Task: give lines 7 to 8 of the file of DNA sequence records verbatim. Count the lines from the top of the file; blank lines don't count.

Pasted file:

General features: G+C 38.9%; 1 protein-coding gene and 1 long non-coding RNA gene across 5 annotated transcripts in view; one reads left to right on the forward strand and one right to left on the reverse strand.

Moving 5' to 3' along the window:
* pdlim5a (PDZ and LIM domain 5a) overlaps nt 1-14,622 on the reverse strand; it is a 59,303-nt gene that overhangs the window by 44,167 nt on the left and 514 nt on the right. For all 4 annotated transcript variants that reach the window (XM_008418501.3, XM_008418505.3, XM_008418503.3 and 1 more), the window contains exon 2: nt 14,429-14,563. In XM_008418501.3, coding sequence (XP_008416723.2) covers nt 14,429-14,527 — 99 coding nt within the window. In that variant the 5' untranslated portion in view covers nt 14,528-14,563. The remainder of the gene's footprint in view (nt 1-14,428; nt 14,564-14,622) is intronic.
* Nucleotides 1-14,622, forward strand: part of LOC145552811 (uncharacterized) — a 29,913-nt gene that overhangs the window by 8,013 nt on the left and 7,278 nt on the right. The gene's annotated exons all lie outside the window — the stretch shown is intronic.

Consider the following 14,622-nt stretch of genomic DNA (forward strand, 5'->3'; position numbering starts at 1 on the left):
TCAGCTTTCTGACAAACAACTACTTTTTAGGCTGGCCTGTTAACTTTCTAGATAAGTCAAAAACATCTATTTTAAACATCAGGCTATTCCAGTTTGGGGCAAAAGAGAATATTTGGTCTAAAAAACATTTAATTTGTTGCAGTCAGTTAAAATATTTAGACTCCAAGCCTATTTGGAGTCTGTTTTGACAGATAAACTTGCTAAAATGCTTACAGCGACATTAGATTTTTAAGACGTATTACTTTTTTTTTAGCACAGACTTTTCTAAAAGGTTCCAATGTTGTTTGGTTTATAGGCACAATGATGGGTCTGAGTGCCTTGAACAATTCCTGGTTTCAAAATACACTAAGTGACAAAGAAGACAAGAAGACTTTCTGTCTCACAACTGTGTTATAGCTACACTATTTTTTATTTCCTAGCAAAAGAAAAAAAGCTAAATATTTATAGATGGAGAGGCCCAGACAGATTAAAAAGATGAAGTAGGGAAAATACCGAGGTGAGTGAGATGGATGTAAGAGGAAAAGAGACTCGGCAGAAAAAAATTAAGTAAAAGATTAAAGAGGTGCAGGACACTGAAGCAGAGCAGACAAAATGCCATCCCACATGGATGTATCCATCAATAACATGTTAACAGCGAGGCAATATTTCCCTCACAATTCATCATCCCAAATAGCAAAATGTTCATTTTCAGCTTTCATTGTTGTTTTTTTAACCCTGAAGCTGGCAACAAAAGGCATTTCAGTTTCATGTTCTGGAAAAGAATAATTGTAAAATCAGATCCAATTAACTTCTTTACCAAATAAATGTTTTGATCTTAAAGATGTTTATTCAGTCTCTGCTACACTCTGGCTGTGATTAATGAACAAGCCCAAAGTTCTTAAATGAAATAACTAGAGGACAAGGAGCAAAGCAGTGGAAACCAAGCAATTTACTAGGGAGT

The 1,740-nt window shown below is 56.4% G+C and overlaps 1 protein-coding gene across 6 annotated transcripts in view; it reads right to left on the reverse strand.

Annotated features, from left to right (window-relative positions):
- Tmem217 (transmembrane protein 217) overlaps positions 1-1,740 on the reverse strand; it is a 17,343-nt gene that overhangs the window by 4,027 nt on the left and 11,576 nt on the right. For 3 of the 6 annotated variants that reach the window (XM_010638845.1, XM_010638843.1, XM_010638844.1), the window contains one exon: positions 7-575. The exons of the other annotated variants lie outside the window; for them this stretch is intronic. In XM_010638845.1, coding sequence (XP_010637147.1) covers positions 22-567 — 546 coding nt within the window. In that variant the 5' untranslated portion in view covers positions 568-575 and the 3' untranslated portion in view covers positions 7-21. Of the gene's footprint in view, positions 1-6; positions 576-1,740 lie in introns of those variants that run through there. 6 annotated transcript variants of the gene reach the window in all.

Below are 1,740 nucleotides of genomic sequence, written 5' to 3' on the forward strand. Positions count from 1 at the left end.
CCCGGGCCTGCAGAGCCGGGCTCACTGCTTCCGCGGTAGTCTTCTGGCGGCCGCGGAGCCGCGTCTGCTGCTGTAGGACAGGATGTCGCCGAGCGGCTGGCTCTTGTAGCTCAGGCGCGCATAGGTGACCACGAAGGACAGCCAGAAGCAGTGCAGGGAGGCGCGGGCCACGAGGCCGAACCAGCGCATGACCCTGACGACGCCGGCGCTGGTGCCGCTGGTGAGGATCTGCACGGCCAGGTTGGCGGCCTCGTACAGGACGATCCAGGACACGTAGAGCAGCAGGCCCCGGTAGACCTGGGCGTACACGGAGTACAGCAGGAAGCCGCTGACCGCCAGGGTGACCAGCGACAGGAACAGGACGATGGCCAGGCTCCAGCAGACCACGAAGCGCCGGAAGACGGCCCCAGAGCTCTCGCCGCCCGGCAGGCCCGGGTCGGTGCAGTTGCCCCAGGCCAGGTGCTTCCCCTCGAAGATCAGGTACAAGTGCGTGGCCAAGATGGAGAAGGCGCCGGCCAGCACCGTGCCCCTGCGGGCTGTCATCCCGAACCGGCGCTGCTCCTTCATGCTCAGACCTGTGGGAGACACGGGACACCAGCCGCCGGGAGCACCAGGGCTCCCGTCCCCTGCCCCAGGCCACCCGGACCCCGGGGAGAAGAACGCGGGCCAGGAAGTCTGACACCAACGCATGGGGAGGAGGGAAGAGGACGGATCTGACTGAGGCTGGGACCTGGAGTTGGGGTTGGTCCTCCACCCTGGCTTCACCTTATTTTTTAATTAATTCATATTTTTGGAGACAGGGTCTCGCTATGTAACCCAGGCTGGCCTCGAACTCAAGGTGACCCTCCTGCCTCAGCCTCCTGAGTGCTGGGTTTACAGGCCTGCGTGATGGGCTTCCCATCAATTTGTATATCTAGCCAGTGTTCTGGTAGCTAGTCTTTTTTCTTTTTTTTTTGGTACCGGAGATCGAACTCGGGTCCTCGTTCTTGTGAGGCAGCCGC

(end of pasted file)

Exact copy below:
The 1,740-nt window shown below is 56.4% G+C and overlaps 1 protein-coding gene across 6 annotated transcripts in view; it reads right to left on the reverse strand.

Annotated features, from left to right (window-relative positions):